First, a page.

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We came across a lot of these performance issues whilst developing our new company site over at

I’ll be first to admit we’re running 50 something requests and a 3.2Mb total page load on our heaviest page on desktop (ouch!), but we’ve done a lot to mitigate that pain.

The site is fully responsive (with a touch of adaptive) from around 290px all the way up to 1600px or so with a lot of imagery and so serving up those images in a nice way was essential to download speeds.

We lazyload our images with JS so the user can get hold of the content as fast as possible. They’re also resized at the server end so we don’t send any wasted pixels and smushed with ImageOptim. If the user resizes the window and hits a breakpoint, we check if there’s a more appropriate image size to serve up to maintain image quality.

On the JS side, we’ve tried to keep plugin usage to a minimum and written our own where appropriate to keep filesize down.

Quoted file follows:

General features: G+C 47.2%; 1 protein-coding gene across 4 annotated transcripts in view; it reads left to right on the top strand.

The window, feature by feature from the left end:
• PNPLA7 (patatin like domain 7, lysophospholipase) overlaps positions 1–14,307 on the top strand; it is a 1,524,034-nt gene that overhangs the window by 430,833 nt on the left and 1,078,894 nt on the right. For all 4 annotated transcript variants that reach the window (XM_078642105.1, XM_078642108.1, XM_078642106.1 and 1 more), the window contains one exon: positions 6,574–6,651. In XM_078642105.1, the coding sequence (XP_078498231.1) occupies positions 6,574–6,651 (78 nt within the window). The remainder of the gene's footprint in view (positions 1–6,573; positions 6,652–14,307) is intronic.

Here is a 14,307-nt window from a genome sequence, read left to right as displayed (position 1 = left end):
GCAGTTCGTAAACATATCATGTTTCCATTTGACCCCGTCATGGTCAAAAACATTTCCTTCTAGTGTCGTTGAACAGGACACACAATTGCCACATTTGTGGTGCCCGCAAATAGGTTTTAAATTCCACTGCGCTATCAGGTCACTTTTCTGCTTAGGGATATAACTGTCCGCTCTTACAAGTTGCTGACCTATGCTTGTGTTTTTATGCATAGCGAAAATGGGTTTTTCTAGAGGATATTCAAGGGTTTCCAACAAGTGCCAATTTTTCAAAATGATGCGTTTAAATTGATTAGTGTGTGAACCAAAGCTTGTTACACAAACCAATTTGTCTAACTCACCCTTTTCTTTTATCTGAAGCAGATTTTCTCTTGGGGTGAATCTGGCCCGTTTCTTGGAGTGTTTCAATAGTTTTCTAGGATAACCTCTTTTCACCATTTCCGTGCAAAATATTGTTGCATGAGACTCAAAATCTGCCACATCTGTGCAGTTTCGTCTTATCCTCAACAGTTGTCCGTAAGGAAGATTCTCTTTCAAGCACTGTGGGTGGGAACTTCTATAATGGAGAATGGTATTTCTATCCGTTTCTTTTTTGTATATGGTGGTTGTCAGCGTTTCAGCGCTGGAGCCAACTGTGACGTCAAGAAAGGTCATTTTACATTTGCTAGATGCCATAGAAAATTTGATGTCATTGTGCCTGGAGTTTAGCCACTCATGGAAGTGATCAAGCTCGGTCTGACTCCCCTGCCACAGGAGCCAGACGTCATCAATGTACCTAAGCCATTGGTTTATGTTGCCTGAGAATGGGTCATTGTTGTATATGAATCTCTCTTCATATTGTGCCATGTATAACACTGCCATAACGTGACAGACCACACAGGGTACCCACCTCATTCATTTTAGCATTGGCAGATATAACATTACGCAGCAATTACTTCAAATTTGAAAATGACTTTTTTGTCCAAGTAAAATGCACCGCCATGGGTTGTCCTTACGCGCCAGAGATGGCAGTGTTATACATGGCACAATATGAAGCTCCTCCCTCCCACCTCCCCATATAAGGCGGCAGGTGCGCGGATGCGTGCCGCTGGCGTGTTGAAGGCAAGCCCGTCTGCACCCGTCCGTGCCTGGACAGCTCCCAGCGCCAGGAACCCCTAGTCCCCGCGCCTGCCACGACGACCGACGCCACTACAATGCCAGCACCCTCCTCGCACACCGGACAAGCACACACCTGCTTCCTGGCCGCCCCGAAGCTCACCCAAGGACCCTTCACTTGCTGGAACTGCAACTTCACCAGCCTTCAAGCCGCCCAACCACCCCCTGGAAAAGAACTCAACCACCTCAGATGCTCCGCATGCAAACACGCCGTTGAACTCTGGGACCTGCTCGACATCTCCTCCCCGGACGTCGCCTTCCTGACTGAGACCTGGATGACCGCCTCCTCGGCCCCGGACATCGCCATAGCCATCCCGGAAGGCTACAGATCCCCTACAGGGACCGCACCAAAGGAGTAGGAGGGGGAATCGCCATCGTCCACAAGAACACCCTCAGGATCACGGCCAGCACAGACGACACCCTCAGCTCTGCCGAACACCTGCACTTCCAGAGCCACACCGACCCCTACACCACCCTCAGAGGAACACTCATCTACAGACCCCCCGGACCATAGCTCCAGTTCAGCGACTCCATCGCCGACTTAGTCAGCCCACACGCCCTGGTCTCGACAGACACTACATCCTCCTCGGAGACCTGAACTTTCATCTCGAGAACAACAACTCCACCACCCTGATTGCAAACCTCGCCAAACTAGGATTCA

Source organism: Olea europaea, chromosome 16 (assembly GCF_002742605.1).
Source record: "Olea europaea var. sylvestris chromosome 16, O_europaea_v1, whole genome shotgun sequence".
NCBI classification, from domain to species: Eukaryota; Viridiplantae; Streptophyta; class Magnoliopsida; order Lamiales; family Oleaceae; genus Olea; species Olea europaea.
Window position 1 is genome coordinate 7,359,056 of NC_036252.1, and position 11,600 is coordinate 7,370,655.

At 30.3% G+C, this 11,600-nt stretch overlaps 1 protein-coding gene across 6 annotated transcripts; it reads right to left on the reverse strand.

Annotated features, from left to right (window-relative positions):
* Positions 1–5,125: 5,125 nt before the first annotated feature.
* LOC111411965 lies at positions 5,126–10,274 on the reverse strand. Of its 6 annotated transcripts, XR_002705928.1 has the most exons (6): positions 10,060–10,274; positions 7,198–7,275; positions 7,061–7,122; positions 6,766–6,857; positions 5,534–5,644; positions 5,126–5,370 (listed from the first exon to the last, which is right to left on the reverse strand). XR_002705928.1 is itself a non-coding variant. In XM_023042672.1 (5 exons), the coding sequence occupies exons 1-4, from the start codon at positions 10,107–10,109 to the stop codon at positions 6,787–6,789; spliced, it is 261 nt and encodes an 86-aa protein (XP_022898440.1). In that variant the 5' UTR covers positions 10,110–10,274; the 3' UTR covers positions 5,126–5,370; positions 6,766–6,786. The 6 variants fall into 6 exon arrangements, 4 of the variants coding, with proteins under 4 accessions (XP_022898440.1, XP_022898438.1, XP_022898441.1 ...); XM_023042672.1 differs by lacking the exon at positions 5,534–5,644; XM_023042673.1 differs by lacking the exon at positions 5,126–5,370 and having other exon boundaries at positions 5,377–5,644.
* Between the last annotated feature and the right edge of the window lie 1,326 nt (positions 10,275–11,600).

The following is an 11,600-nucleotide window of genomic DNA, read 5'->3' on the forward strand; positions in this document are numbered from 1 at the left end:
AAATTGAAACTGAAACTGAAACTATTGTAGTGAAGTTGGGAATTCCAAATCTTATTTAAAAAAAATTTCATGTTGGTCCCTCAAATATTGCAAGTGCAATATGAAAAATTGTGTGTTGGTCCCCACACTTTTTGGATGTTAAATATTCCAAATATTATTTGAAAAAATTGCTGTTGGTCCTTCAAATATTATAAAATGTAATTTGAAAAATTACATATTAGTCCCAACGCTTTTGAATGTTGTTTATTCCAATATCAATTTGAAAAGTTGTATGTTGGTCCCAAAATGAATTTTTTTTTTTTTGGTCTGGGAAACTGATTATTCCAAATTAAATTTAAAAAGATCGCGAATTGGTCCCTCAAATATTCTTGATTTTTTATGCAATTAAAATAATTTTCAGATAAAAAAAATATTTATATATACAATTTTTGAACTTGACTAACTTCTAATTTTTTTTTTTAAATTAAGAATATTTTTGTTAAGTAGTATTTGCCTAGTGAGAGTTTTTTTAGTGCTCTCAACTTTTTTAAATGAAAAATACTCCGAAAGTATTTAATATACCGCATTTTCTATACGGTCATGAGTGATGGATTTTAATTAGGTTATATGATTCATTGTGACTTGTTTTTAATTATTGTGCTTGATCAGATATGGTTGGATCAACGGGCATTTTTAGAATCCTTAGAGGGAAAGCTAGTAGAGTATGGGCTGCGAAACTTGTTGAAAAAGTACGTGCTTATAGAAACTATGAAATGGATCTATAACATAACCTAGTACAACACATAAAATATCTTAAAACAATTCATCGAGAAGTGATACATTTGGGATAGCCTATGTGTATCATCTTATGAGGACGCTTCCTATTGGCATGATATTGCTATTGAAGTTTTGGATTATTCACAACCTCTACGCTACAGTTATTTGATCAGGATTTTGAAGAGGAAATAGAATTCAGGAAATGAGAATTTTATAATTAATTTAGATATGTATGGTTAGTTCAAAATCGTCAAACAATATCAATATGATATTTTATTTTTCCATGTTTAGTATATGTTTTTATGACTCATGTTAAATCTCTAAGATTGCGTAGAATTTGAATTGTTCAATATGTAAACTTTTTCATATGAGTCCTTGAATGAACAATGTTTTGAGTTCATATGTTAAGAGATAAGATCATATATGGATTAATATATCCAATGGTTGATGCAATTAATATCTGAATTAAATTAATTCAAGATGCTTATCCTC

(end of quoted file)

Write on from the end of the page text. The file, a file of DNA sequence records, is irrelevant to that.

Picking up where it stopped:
We’re also using the lovely HTML5 boilerplate htaccess file (as you suggest!) and it does a great job of caching files for faster downloads where appropriate.

Based on your article we’ll be diving into conditional loading for CSS and JS as I think we could squeeze a few more Kb off the site size by not loading some of our more complex JS on mobile.

Our own performance optimisation attempts have given us the same number of total requests on mobile but total page size on the heaviest page (3.2Mb desktop) is down to 1Mb on mobile. As the images are loaded with JS, initial download is only 15 requests and 400Kb.

Great article! I’ll be using it as a reference checker for further projects to help make sure we’ve got everything covered.